The Minister of Interior, Zubatov was impressed with this young woman and tried to convince her to abandon revolutionary politics in favor of a state acknowledged labor movement. Manya, First very suspicious, would not cooperate. However she relented when Zubatov convinced her that he too does not like the way things were going and said that change can come gradually if labor and politics were not mixed. He believed that the leaders of the Communist movement, if they came to power, would oppress the workers even more than the Czar.
Manya had an ideological love / hate with him.
Suspecting him of treachery, she invited him to a private meeting. Manya pointed a gun at him and he told her, “If I have lost your trust, I do not want to live”. She pulled the trigger but the gun jammed.

Eventually the openly anti Semitic Von Phleve, was appointed minister of the interior and Zobotov was sent to Siberia. Now the gloves came off and government sponsored pogroms were instigated allowing the masses to “let off some steam” on the traditional target.
The 1903 Kishinev pogrom sponsored by the “Black Hundreds” was the ultimate expression of the slogan,” strike the Jews and save Russia”
Before Zobotov’s exile, he suggested that Manya see Von Phleve in Saint Petersberg, as the worker’s representative. She was seen through twelve guarded halls before she was ushered into the Minister’s lavish chambers. Manya addressed the questions of worker’s conditions, hours etc.. When she raised the Jewish issue Von Phleve exploded!
How could you, a Jewess come before me with demands!? Manya knew there was no chance for dialogue or justice with this man. She picked up a heavy object and prepared to throw it at him. A guard’s quick grip saved her from a fateful act.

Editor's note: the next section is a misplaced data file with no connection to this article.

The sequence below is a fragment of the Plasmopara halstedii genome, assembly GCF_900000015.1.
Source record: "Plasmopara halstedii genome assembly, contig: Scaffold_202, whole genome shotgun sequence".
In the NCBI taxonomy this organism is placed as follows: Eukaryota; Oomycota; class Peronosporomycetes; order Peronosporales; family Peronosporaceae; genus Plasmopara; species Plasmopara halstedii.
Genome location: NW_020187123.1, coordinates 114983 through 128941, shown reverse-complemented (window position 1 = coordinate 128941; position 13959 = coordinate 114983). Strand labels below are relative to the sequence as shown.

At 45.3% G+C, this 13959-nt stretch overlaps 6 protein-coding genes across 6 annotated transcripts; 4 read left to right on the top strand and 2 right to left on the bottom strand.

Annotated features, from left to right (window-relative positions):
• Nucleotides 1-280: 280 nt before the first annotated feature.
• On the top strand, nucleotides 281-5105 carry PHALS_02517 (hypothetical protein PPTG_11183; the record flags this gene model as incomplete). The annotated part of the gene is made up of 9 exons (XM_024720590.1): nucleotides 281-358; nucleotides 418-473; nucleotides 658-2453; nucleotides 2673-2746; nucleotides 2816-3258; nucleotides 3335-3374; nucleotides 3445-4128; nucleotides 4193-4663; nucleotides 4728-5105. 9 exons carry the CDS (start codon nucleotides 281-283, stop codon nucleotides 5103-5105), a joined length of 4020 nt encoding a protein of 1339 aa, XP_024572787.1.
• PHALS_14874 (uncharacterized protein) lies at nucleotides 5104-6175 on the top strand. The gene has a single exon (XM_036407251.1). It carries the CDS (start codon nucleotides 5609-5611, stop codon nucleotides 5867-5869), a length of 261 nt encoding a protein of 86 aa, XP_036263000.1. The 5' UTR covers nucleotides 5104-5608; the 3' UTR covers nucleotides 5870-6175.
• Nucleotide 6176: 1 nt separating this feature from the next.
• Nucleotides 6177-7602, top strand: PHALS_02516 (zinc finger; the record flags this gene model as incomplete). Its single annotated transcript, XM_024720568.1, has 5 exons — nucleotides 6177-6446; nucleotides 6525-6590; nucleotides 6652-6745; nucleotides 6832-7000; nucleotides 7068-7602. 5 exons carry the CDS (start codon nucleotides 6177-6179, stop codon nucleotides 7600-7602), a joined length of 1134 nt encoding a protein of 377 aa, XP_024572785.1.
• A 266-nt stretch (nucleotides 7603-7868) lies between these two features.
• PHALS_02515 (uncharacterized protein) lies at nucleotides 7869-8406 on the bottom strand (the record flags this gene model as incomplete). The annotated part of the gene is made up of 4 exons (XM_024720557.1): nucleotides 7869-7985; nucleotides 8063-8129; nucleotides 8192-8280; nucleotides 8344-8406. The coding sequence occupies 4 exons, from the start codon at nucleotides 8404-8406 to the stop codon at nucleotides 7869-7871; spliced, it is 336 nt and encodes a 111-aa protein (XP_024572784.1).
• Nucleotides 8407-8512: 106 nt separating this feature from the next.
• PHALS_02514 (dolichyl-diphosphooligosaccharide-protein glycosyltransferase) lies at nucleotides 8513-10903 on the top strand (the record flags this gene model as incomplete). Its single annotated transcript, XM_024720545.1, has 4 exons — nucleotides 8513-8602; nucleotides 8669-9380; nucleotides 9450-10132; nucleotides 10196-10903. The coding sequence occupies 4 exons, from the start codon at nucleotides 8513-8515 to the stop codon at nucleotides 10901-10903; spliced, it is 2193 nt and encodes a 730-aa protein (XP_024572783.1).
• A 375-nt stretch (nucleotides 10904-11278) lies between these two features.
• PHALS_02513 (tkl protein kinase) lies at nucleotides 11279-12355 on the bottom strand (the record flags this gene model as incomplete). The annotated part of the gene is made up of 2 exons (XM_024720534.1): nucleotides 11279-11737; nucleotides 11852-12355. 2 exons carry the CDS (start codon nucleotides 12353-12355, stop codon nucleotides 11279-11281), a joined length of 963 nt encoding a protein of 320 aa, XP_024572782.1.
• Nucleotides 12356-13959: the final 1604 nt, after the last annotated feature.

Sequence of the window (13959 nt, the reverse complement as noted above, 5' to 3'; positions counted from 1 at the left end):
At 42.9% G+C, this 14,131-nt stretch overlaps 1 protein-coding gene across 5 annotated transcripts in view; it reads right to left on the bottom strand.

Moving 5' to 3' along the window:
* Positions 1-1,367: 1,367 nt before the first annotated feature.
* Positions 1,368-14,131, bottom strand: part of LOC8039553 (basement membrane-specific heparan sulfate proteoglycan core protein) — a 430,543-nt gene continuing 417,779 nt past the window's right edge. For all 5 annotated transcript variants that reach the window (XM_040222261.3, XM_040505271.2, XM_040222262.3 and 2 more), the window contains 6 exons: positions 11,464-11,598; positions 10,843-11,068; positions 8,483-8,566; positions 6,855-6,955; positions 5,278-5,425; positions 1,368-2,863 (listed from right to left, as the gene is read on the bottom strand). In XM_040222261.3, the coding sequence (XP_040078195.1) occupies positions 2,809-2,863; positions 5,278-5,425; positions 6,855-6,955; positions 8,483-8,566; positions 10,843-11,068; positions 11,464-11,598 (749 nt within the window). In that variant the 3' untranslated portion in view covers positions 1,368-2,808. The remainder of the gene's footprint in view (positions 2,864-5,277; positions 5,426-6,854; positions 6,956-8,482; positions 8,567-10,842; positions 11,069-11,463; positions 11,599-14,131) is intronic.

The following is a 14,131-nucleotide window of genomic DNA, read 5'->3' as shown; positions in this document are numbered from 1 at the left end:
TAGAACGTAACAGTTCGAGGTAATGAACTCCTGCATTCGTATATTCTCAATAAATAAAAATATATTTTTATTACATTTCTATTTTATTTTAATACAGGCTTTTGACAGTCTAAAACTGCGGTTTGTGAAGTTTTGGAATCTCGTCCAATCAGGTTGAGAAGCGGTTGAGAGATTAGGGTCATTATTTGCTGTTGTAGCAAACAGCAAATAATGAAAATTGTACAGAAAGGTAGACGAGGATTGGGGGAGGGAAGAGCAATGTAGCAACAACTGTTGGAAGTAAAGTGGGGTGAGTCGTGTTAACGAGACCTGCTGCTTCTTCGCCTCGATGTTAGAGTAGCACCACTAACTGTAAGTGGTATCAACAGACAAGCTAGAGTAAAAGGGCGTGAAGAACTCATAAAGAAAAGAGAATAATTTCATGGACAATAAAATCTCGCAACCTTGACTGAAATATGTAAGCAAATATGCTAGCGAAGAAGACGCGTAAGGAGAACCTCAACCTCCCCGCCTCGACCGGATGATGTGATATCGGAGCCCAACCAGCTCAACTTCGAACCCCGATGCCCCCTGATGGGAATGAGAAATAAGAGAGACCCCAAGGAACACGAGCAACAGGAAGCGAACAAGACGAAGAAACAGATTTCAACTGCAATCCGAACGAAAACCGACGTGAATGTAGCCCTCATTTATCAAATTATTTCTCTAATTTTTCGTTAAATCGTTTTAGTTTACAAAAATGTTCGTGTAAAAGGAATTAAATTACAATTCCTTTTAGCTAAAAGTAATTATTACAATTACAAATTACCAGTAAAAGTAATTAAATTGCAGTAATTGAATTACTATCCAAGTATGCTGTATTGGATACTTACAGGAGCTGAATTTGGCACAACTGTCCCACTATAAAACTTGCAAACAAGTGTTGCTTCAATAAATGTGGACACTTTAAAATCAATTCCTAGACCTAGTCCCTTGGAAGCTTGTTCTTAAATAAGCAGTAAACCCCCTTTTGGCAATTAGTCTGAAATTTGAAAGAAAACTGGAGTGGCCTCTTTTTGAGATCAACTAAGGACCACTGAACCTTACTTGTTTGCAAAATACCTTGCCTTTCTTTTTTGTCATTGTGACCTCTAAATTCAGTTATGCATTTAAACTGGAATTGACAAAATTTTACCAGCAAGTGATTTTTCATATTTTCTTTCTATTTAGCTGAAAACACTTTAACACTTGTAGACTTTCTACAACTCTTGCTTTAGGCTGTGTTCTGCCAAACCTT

The 1903 Kishinev pogroms convinced Manya that her priority in Russia was to defend her fellow Jews and not lead a social revolution.

Manya joined a group of Jewish conspirators planning to assassinate the anti Semitic Minister. She left for France on a mission to raise funds for the plan which included tunneling under his mansion and blowing it up. While away her comrades were betrayed by a government provocateur, caught and executed. Manya’s brothers felt they must get their determined little sister away from Russia and Europe. They made up the excuse that her brother Gedalya, a pioneer in Palestine, was ill and needed Manya’s help.

On June 2, 1904, Manya made her first trip to Eretz Yisroel – a trip that would change her life.
Manya remembers that the moment she stepped foot on to the soil of Eretz Yisroel, she regretted every day of her life that she had not spent in the home land. Her efforts to change Russia and save its masses and Jews were now behind her. She had very her own land to bring back to life
.
Meanwhile her brother Biyomin died in the USA and left an inheritance. Manya and her two pioneer brothers used the money for a six week survey of the Land. It took them to the Golan Heights and beyond, to the Haran plateau where some of the lands had been purchased for Jewish settlement.
Manya was amazed by the emptiness of the vast area and how time had seemed to stand still, just waiting for her children to return to a place kept alive in the hearts of a people who never forgot.